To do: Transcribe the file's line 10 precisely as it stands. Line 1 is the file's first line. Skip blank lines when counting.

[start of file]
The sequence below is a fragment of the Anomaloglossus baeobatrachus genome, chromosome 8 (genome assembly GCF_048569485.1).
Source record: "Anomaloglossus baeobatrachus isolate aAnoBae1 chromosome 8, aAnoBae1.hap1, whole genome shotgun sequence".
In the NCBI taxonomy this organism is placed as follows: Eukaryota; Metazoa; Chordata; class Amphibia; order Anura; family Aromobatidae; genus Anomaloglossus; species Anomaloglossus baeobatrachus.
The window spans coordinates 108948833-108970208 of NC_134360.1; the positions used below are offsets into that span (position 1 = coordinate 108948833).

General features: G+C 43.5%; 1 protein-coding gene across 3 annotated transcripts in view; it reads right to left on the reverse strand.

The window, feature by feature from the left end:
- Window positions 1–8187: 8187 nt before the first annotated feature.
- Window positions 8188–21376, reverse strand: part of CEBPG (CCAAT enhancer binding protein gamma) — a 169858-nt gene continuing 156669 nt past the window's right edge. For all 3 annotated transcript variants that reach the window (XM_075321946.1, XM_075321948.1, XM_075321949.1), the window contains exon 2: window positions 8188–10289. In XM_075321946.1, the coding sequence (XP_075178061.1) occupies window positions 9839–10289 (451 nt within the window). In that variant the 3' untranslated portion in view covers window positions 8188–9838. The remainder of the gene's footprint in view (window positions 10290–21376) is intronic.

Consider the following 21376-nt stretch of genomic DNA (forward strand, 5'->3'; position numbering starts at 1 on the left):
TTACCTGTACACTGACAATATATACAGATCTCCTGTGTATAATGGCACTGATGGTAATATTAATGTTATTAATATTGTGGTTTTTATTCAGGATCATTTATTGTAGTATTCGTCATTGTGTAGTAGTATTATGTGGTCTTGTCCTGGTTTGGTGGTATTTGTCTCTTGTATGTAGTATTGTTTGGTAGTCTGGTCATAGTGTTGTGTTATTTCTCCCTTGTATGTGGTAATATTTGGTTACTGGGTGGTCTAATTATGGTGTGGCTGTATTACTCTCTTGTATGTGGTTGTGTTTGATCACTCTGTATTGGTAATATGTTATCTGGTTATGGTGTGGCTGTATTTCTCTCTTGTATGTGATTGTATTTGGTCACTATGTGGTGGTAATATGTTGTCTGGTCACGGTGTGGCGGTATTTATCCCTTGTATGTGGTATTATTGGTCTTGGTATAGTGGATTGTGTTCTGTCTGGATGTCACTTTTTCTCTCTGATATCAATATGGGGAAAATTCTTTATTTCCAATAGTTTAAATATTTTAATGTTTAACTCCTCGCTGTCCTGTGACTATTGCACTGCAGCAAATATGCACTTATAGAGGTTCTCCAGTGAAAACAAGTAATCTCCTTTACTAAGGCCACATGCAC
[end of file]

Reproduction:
TTACCTGTACACTGACAATATATACAGATCTCCTGTGTATAATGGCACTGATGGTAATATTAATGTTATTAATATTGTGGTTTTTATTCAGGATCATTTATTGTAGTATTCGTCATTGTGTAGTAGTATTATGTGGTCTTGTCCTGGTTTGGTGGTATTTGTCTCTTGTATGTAGTATTGTTTGGTAGTCTGGTCATAGTGTTGTGTTATTTCTCCCTTGTATGTGGTAATATTTGGTTACTGGGTGGTCTAATTATGGTGTGGCTGTATTACTCTCTTGTATGTGGTTGTGTTTGATCACTCTGTATTGGTAATATGTTATCTGGTTATGGTGTGGCTGTATTTCTCTCTTGTATGTGATTGTATTTGGTCACTATGTGGTGGTAATATGTTGTCTGGTCACGGTGTGGCGGTATTTATCCCTTGTATGTGGTATTATTGGTCTTGGTATAGTGGATTGTGTTCTGTCTGGATGTCACTTTTTCTCTCTGATATCAATATGGGGAAAATTCTTTATTTCCAATAGTTTAAATATTTTAATGTTTAACTCCTCGCTGTCCTGTGACTATTGCACTGCAGCAAATATGCACTTATAGAGGTTCTCCAGTGAAAACAAGTAATCTCCTTTACTAAGGCCACATGCAC